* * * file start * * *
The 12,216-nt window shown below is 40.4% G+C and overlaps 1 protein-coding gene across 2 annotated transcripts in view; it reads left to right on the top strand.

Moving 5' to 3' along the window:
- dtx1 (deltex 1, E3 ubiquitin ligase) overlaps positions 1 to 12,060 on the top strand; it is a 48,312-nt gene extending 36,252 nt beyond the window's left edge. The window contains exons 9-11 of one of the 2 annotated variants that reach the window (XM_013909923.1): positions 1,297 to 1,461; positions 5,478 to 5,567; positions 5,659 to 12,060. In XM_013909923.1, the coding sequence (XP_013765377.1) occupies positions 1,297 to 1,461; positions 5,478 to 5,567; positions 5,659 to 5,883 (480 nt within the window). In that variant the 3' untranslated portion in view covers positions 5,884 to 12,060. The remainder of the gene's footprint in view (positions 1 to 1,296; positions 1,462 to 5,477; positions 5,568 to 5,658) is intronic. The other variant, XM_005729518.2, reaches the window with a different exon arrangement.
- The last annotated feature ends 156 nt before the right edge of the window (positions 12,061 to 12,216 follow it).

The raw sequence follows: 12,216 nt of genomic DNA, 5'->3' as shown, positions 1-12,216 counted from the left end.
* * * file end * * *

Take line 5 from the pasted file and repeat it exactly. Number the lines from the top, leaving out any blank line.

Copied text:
The raw sequence follows: 12,216 nt of genomic DNA, 5'->3' as shown, positions 1-12,216 counted from the left end.